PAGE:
BY KATHLEEN O'TOOLE
Communist Party complaints of election ballot fraud in Russia's March presidential elections were ignored but should have been taken seriously, John Dunlop, senior fellow at the Hoover Institution, said May 12, during the 14th annual Stanford-Berkeley Conference on Russia and Eastern Europe. About 115 people attended the day-long conference in Tresidder Union, which focused this year on questions of law and justice in the region, both historically and now.
Dunlop said his experience as an international observer of Russian elections in 1995 and 1996 taught him that the Communist Party was the most attentive to poll watching. They assigned competent poll watchers to each precinct, something other parties could not manage, he said.
Immediately after the presidential election this March, Communist Party officials tried to present evidence of serious ballot box fraud in nine regions, Dunlop said, but they were ignored. If Russia's Central Election Commission had taken the complaints seriously, he said, there might have been a recount in those regions, followed by runoff elections, with the same election outcome but with more respect for election laws.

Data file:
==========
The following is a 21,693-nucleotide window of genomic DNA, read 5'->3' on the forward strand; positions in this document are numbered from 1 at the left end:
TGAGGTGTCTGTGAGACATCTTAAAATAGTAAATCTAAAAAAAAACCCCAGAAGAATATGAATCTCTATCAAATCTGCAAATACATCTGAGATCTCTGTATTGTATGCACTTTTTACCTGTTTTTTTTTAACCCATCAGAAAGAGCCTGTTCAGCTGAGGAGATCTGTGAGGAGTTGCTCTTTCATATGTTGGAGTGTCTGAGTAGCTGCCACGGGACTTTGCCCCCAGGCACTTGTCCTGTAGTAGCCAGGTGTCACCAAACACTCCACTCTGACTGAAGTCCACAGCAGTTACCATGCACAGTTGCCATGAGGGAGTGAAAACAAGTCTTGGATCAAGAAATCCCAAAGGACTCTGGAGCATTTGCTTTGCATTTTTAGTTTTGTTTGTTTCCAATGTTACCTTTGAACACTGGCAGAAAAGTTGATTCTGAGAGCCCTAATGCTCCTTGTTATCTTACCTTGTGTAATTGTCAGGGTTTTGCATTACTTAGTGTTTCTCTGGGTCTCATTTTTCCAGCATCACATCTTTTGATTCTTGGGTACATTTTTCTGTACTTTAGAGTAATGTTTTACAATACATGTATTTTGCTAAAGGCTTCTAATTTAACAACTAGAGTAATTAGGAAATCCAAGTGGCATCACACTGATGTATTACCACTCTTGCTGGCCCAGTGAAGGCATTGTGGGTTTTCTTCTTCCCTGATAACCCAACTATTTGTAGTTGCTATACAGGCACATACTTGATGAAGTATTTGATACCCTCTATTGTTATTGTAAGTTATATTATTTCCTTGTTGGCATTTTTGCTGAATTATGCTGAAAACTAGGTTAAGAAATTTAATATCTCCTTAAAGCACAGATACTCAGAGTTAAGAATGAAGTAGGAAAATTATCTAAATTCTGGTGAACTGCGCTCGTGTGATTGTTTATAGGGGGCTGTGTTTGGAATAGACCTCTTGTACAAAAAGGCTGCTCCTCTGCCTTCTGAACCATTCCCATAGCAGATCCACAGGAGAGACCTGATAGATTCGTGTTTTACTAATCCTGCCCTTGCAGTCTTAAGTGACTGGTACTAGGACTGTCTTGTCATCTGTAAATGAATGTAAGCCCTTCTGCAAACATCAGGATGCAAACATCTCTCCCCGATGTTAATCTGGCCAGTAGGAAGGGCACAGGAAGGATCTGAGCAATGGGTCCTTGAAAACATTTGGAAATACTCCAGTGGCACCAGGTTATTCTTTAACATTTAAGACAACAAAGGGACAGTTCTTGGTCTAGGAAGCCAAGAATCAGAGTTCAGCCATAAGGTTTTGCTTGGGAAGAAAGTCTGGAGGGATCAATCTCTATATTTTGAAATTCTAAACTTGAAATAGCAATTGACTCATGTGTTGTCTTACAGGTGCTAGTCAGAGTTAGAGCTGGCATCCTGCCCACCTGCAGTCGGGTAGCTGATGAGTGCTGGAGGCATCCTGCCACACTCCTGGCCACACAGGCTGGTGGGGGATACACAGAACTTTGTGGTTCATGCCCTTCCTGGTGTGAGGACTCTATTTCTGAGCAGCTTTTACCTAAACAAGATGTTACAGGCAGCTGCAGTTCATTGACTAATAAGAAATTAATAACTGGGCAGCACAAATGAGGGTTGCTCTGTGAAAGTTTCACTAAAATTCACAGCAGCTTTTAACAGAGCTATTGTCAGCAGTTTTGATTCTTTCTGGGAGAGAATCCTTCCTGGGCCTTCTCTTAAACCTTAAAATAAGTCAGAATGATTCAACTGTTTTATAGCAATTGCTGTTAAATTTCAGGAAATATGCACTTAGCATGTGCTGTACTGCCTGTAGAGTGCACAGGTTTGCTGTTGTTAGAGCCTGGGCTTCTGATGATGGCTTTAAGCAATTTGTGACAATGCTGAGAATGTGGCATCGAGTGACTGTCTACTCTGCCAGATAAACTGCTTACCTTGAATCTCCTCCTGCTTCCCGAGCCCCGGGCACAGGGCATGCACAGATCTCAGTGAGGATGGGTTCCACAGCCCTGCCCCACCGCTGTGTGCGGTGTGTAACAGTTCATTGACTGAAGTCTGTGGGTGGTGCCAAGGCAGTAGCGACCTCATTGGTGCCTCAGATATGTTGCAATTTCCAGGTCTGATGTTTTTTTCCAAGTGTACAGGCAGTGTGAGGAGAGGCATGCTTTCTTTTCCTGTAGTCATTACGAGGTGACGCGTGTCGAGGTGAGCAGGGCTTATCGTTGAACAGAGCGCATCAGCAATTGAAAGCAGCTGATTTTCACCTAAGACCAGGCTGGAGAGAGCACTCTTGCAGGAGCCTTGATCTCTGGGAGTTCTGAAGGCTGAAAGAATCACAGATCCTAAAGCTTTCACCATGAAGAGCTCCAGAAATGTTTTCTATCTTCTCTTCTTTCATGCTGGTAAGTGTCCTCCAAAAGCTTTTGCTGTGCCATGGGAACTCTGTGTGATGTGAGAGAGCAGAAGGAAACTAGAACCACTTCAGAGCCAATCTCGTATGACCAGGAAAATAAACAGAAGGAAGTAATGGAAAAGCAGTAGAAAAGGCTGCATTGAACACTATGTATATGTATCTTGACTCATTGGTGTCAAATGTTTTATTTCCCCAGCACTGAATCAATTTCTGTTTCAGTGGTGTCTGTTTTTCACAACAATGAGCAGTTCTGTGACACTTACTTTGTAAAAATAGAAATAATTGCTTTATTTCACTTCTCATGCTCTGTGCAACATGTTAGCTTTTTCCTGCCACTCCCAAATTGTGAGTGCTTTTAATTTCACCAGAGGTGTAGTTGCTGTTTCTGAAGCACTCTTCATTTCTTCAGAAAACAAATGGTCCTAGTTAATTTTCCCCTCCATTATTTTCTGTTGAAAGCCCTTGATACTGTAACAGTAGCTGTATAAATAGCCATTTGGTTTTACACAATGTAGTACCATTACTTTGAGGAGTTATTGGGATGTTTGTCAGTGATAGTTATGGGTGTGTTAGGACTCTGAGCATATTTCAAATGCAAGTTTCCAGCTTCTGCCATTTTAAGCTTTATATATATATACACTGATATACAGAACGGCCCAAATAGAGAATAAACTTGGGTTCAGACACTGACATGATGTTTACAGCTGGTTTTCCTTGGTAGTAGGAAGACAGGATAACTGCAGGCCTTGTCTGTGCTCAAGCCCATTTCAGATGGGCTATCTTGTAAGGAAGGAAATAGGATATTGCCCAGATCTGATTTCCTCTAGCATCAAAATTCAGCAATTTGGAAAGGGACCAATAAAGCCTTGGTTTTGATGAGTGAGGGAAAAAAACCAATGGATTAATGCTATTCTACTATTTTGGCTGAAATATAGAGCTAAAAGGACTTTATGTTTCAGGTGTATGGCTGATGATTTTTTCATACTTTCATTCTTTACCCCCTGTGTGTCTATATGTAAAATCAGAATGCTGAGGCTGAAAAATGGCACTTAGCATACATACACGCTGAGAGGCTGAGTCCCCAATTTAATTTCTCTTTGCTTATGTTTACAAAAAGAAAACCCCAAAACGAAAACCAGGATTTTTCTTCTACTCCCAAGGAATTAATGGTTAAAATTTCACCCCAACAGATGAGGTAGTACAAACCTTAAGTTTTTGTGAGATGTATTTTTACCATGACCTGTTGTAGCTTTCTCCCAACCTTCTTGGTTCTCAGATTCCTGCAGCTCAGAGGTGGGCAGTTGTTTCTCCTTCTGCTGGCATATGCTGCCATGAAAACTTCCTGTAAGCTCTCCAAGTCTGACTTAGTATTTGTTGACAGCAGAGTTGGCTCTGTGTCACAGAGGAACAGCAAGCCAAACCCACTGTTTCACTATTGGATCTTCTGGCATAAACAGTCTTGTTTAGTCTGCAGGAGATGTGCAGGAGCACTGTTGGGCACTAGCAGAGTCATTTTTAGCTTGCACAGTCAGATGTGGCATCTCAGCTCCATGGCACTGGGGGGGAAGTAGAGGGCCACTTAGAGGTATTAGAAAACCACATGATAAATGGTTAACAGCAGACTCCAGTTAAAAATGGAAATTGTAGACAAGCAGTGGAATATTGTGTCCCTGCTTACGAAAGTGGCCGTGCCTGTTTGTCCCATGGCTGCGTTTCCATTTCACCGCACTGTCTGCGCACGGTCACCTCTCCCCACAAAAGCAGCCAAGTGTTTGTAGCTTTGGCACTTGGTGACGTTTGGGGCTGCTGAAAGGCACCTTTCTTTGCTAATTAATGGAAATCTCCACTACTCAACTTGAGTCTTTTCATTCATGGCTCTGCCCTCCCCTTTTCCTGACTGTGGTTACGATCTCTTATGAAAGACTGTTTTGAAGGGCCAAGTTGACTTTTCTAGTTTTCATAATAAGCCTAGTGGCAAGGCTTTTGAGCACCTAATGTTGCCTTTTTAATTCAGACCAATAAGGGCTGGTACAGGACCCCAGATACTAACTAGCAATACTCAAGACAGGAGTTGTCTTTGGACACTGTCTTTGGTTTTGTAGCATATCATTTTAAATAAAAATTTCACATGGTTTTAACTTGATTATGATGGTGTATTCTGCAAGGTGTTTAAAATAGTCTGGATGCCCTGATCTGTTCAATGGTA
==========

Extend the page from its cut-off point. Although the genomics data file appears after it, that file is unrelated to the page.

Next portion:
Among the election irregularities reported were cases of computer tallies that did not come close to matching precinct tallies and the closed-precinct voting of 80 to 90 percent of Russia's military personnel. "Moscow sent 580,000 ballots to Chechnya for 460,000 voters, including 100,000 military personnel," he said.
Communist Party officials did not appeal the election results to the courts. In public statements, leaders of that party and others whose candidates did not win indicated they did not believe they could find independent justice in Russian courts.
The joint conference was presented
by the Stanford Center for Russian and East European Studies and
the Institute for Slavic, East European and Eurasian Studies at the
University of California-Berkeley. SR